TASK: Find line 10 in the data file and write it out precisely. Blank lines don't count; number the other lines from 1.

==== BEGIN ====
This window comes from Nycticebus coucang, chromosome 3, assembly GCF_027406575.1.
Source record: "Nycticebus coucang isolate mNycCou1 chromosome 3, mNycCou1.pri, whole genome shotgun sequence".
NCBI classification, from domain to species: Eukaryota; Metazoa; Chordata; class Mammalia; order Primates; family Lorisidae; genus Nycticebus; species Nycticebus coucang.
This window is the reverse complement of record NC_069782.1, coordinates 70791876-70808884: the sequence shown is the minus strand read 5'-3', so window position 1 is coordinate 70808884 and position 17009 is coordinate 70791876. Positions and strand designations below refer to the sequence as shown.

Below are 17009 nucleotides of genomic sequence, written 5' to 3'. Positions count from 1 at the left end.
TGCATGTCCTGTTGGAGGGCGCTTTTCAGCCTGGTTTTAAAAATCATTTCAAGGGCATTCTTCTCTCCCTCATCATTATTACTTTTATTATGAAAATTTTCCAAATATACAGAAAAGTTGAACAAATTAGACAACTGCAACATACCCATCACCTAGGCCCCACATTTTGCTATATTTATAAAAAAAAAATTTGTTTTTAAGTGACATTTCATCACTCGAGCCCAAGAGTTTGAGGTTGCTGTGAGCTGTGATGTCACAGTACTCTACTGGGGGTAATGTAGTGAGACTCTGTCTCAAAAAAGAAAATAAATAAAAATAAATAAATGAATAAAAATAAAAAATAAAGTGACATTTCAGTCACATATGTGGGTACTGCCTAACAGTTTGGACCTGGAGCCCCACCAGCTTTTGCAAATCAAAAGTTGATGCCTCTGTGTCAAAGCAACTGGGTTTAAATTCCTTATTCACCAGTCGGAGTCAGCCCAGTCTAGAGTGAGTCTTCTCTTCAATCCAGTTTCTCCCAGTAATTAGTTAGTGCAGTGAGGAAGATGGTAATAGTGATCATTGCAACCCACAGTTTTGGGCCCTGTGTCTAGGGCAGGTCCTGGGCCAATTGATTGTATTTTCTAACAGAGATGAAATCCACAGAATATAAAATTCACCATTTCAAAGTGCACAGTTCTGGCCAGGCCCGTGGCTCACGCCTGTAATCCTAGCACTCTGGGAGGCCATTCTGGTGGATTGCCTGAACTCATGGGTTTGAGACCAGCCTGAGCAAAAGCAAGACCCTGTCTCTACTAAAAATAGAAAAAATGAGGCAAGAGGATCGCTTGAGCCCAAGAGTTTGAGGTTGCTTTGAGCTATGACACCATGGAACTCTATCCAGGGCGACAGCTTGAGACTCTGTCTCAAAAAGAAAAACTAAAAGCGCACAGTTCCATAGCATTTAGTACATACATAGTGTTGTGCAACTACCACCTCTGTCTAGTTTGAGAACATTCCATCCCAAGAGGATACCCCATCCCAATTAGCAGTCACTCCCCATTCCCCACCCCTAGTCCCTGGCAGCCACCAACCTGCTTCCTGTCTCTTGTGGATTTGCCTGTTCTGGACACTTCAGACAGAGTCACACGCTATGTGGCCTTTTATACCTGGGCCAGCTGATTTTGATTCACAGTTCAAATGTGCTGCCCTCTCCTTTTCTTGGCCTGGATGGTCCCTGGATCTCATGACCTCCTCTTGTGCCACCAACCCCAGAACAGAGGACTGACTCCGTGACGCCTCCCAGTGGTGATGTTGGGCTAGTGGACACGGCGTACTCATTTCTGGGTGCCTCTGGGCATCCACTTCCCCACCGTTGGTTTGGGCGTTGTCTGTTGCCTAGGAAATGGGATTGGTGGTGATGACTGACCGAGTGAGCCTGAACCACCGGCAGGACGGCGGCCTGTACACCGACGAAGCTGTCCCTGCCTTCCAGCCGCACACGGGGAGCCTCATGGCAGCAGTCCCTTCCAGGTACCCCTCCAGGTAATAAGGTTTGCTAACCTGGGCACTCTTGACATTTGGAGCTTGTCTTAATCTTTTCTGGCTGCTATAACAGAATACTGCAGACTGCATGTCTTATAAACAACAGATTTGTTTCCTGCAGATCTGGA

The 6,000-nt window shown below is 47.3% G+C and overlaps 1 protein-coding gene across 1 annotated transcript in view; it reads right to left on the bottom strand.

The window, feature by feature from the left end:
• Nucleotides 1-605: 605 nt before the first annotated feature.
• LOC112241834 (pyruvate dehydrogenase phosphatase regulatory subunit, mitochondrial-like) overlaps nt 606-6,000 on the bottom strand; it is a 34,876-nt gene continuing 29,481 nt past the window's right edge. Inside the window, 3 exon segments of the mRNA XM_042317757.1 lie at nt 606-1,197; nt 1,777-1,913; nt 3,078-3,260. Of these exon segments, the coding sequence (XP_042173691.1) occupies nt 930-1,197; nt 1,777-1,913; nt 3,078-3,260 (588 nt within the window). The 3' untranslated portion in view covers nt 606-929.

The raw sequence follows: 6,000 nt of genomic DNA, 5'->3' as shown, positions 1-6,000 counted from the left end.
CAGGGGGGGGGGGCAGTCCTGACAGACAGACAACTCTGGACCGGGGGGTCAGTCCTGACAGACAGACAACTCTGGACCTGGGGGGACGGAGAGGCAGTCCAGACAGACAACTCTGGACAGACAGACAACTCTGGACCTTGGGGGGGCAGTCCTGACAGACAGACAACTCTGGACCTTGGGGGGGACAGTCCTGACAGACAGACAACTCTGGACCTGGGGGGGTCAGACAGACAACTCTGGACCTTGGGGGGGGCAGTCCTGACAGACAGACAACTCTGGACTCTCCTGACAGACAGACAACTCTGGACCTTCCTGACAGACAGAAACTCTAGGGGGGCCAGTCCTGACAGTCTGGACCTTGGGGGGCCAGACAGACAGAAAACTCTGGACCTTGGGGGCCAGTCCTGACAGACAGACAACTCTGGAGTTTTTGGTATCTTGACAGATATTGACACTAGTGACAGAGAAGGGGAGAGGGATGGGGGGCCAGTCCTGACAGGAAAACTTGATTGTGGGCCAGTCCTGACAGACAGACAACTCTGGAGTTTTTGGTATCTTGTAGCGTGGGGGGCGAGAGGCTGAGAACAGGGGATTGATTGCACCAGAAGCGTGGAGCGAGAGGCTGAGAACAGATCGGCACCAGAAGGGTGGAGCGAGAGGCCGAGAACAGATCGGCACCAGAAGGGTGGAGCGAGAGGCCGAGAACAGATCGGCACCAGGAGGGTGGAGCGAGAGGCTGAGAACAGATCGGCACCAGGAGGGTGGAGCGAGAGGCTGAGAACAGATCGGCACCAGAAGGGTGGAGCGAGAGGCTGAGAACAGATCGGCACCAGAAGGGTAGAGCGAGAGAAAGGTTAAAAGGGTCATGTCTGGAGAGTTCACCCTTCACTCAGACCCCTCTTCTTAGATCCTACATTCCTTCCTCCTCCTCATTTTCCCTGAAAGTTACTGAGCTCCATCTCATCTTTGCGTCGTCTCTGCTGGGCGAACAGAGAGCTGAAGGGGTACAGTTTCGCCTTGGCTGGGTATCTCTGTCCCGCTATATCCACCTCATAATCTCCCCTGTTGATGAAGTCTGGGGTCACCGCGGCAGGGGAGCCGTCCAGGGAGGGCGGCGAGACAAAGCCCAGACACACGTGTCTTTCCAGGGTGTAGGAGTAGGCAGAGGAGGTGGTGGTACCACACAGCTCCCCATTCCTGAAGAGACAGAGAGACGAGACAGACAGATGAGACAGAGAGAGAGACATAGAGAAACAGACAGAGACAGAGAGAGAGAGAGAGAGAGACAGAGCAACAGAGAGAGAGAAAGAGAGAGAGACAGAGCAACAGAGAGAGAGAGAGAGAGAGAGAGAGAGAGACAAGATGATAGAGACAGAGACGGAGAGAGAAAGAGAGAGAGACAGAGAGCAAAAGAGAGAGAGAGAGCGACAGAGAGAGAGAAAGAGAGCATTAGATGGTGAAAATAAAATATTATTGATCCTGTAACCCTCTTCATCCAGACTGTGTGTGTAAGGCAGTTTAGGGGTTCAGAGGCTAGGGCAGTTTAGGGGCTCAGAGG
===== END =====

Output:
• LOC112241834 (pyruvate dehydrogenase phosphatase regulatory subunit, mitochondrial-like) overlaps nt 606-6,000 on the bottom strand; it is a 34,876-nt gene continuing 29,481 nt past the window's right edge. Inside the window, 3 exon segments of the mRNA XM_042317757.1 lie at nt 606-1,197; nt 1,777-1,913; nt 3,078-3,260. Of these exon segments, the coding sequence (XP_042173691.1) occupies nt 930-1,197; nt 1,777-1,913; nt 3,078-3,260 (588 nt within the window). The 3' untranslated portion in view covers nt 606-929.